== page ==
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Related to seizings: seizing the moment
seize the moral high ground
To claim, purport, or make it appear that one's arguments, beliefs, ideas, etc., are morally superior to those espoused by others. The senator always tries to seize the moral high ground during a debate so as to shift public opinion in his favor.
seize the moment
To take full advantage of life's opportunities whenever and wherever they present themselves; to live life to one's full potential. I've tried to get the most out of life by always seizing the moment. That's how I ended up living in Europe and fell in love with your father!
seize the day
To take the opportunity to do something at the present moment without worrying about the future. This is our time. Let's seize the day! We may never get a chance to do this again.
To come to a sudden, unexpected stop and become immovable. I was so dehydrated that my leg seized up in the middle of the hike. The machine keeps seizing up. Have you checked the oil levels recently?
seize something up
to grab or take something. The crow seized the freshly hatched chick up and flew away. The huge bird seized up the tiny chick.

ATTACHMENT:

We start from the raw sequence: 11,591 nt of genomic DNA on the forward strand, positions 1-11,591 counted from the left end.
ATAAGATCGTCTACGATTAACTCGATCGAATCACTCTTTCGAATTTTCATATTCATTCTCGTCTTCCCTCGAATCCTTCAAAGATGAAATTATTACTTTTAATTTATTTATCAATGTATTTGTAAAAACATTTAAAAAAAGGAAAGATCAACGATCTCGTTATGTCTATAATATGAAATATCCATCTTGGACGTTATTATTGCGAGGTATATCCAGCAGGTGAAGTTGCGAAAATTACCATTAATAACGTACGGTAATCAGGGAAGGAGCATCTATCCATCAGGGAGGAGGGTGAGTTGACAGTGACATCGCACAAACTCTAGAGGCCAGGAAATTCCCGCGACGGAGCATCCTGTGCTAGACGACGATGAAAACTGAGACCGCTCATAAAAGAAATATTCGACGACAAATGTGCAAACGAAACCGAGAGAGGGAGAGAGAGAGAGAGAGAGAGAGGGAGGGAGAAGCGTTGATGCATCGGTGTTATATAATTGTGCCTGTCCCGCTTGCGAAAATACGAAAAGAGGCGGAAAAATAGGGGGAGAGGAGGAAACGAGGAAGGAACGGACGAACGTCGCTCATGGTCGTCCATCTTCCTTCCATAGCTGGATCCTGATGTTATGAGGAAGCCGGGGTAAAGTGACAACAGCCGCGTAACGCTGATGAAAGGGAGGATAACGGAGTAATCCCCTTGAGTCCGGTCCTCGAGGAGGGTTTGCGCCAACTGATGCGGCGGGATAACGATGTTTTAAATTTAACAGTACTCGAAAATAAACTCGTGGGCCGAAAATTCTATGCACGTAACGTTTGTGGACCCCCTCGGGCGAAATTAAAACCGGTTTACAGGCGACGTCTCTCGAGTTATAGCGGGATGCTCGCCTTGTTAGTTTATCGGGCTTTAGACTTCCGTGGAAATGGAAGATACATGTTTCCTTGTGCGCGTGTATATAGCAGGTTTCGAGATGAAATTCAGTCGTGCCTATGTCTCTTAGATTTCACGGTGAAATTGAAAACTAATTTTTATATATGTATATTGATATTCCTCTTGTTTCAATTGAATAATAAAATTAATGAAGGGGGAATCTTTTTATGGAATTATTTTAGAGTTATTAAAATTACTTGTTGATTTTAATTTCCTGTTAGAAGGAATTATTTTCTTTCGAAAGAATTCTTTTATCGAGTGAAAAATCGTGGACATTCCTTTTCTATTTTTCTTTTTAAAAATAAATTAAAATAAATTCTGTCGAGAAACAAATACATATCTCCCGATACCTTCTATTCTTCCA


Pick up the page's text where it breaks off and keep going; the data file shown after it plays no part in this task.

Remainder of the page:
to freeze or halt; to grind suddenly to a stop. The engine seized up, and the car coasted to a stop. My knee seized up in the middle of a football game.
Come to a halt, as in The peace talks seized up and were not rescheduled. Originally, from about 1870 on, this term was applied to a machine of some kind that jammed or locked, owing to excessive heat or friction. Its figurative use dates from about 1950.
seize the day
If you seize the day, you do what you want straight away, without worrying about the future. I can't wait ten years. Life has taught me to seize the day, if not the hour. He knows he might never get another chance of soccer glory and is determined to seize the day. Note: This is a translation of the Latin phrase `carpe diem', which is also sometimes used.
seize the daymake the most of the present moment.
This expression is a translation of Latin carpe diem , originally a quotation from the Roman poet Horace.
To fuse or stick together with another part and become unable to move normally, especially as a result of high pressure or temperature: The car's engine seized up due to a loss of oil.